This small book packs a considerable theoretical and practical punch. Alan Ware challenges much received wisdom about the dynamics of two party politics. In the process, he adds considerably to contemporary discussion of the intersection of structure and agency in the development and adaptation of political systems. Ware picks out two party systems for concentrated attention because of their relative tractability in his words: these systems are ideal for analysing the capacity of parties to pursue their interests in (...) the face of both other actors within the political system and also of elements within the party itself. (shrink)
Explaining his now famous parody in Social Text's "Science Wars" issue, Alan Sokal writes in Dissent : But why did I do it? I confess that I'm an unabashed Old Leftist who never quite understood how deconstruction was supposed to help the working class. And I'm a stodgy old scientist who believes, naively, that there exists an external world, that there exist objective truths about that world, and that my job is to discover some of them. There is much (...) to note in this "confession." Why choose a hoax on Social Text to make these points? Did Sokal believe its editors were unabashed deconstructionists who doubted the existence of an external world or that they were anti-science? If so, he has either misread the burden of its seventeen-year history or was capricious in his choice. If not, then he has perpetuated the saddest hoax of all: on himself. For the fact is that Social Text, of which I am a founder and in whose editorial collective I served until this year, has never been in the deconstructionist camp; nor do its editors or the preponderance of its contributors doubt the existence of a material world. What is at issue is whether our knowledge of it can possibly be free of social and cultural presuppositions. (shrink)
Alan Carter's recent review in Mind of my Ethics of the Global Environment combines praise of biocentric consequentialism with criticisms that it could advocate both minimal satisfaction of human needs and the extinction of ‘inessential species’ for the sake of generating extra people; Carter also maintains that as a monistic theory it is predictably inadequate to cover the full range of ethical issues, since only a pluralistic theory has this capacity. In this reply, I explain how the counter-intuitive implications (...) of biocentric consequentialism suggested by Carter are not implications, and argue that since pluralistic theories either generate contradictions or collapse into monistic theories, the superiority of pluralistic theories is far from predictable. Thus Carter's criticisms fail to undermine biocentric consequentialism as a normative theory applicable to the generality of ethical issues. (shrink)
This article explores Alan Gewirth’s argument for a secular foundation for the idea 2 of human rights as a possible response to Michael J. Perry’s claim “that the idea of 3 human rights is…ineliminably religious.” I examine Gewirth’s reasoning for constructing 3 a theory, namely that existing theories are fundamentally flawed and leave the idea of human rights without a logically consistent foundation, before considering in detail his claims for the Principle of Generic Consistency . Having looked at his (...) critique of numerous other theories, as well as at his own argument about human action grounding basic rights to freedom and well-being, I then offer a critique of Gewirth’s PGC. Ultimately my conclusion is that Gewrith's 3 theory relies too heavily on the notions, first that we have a meta-desire not to contradict ourselves and, second, that we are unable to find persuasive justifications for our behavior that might allow us to avoid self-contradiction. If one is not troubled by charges of self-contradiction or, as is more often the case, one does not recognize that one’s victim is as much a human being as oneself, Gewirth’s theory 5 V 3 will not seem particularly persuasive. (shrink)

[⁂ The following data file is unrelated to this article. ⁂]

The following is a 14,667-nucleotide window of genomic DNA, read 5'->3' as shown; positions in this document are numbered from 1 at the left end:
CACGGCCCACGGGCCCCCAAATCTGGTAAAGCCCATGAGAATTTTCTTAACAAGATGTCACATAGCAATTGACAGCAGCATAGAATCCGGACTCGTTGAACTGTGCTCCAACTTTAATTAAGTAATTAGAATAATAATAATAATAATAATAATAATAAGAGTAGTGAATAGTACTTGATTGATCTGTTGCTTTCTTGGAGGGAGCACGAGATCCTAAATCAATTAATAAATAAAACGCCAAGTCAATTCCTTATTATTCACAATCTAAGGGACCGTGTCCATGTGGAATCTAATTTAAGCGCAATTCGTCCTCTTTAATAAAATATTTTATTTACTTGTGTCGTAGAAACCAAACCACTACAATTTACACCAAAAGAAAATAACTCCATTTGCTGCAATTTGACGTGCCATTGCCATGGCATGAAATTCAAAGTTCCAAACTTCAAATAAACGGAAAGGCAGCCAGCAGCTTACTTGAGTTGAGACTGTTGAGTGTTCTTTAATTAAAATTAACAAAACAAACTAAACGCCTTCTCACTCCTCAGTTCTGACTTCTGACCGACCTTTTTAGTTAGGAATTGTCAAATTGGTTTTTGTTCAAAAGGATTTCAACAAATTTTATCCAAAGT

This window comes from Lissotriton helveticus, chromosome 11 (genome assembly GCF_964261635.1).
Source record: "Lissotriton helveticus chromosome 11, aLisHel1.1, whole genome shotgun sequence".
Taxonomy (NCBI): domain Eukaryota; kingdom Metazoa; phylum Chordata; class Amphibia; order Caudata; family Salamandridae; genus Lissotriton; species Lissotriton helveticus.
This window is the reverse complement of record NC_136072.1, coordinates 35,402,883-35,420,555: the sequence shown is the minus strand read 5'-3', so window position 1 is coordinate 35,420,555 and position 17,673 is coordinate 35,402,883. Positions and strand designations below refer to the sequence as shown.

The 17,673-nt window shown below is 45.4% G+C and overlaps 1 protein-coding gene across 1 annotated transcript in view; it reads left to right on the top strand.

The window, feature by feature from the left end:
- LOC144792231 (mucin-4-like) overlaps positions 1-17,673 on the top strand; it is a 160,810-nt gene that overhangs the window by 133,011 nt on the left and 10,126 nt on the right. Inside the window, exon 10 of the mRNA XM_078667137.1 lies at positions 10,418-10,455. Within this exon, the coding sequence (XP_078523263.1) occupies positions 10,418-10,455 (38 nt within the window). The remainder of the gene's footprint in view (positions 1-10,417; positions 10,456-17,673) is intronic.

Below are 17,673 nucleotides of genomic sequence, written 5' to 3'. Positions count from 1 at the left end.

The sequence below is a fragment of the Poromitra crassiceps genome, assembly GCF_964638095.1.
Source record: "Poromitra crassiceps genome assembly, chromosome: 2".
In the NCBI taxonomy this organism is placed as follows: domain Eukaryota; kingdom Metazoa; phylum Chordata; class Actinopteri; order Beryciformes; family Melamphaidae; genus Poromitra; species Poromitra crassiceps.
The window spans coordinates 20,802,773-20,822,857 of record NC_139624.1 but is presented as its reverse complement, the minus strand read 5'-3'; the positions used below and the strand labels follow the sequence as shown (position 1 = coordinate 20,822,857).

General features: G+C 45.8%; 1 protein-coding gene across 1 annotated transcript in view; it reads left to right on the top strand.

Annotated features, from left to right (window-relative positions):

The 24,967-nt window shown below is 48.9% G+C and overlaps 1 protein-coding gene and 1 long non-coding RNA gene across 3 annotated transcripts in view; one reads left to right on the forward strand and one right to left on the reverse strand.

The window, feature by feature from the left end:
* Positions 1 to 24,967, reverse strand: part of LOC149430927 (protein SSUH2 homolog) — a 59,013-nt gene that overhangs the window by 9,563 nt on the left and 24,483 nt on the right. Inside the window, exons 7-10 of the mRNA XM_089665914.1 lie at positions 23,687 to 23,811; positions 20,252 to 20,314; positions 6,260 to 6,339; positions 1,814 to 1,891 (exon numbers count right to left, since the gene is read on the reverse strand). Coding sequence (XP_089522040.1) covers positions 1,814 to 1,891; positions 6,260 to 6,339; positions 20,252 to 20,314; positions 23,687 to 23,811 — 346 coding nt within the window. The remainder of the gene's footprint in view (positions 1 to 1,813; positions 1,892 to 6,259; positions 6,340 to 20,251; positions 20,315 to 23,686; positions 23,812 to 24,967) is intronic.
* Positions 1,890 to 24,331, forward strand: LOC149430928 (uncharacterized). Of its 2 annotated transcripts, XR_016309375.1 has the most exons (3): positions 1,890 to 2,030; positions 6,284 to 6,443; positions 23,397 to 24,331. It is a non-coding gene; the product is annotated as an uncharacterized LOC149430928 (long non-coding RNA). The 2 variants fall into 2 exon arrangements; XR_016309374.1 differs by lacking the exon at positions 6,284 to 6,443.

Alan Gibson has invited me to discuss publicly some of the issues I raised in my referee's report for History of Political Thought on his article ‘Ancients, Moderns and Americans: The Republicanism- Liberalism Debate Revisited’. I gladly accepted, not least because a dialogue on views of the American Founding is fitting both for the subject and Gibson's instructive characterization of it. The Federalist opens by identifying candid debate as a fundamental achievement for young America, giving hope that reflection and (...) choice, not just accident and force, can govern humans. Similarly, Gibson's argument that America's formative political thought comprises ‘multiple traditions’ — including Lockean liberalism, the republicanism of English opposition writings, and other influences — seems to define the Founding as not a monologue but a lively dialogue. I agree that complexity and not a single, pure strain of thought defines America's Founding, but this is not to say there are no fundamental principles for which the Founding stands. In the spirit of candid exchange, I will not discuss the many points in Dr Gibson's article with which I agree but those where one might interpret the American Founding differently or find an important dimension overlooked. (shrink)